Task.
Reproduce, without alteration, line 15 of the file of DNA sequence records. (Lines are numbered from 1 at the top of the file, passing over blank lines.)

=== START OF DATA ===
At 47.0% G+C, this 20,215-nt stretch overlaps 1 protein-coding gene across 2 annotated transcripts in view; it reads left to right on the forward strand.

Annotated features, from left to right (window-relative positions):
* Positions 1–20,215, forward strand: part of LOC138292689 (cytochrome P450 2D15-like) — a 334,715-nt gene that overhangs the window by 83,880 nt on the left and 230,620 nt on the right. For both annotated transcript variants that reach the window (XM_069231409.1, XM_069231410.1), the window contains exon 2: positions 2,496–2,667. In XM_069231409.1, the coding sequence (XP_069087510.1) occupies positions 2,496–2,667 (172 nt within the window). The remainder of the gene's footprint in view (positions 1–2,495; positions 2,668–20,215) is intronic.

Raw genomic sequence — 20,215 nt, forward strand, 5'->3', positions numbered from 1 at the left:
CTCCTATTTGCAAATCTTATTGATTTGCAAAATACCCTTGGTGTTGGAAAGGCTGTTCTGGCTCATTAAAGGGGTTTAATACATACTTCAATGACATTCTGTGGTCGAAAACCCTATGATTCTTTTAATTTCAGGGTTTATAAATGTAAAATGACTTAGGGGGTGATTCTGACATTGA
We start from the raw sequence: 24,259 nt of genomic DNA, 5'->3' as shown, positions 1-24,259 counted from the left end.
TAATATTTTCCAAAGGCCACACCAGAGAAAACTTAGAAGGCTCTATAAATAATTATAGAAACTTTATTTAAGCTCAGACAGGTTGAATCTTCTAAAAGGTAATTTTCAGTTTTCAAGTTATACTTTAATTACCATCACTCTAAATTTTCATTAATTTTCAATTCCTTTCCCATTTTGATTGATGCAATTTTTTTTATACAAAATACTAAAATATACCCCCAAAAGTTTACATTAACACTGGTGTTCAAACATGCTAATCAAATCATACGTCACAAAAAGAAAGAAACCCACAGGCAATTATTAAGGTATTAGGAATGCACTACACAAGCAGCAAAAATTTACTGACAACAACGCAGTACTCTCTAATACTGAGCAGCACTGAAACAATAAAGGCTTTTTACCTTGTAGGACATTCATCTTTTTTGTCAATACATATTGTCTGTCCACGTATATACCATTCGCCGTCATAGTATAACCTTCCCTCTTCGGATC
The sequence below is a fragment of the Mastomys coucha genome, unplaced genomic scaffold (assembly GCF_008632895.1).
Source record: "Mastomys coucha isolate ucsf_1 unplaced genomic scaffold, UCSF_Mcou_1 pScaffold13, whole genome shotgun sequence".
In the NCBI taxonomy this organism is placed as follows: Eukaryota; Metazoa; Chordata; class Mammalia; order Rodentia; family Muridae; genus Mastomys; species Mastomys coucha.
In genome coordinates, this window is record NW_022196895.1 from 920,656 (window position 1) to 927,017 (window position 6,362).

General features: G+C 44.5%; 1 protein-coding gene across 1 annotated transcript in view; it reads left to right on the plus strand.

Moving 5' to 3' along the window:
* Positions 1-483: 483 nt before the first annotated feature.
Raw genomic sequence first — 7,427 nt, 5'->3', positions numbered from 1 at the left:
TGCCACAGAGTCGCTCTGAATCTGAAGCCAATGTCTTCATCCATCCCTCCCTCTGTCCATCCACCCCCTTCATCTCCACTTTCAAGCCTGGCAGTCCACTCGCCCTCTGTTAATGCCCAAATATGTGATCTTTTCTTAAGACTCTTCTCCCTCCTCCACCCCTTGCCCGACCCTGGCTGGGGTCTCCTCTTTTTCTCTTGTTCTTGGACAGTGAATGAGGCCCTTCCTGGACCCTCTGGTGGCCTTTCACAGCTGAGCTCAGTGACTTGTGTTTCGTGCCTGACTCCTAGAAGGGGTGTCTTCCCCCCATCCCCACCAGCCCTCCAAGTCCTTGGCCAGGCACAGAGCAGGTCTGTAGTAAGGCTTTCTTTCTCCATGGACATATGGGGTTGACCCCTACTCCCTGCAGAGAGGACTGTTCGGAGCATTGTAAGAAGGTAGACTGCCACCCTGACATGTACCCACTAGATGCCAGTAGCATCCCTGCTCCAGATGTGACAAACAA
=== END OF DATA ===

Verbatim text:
Raw genomic sequence first — 7,427 nt, 5'->3', positions numbered from 1 at the left: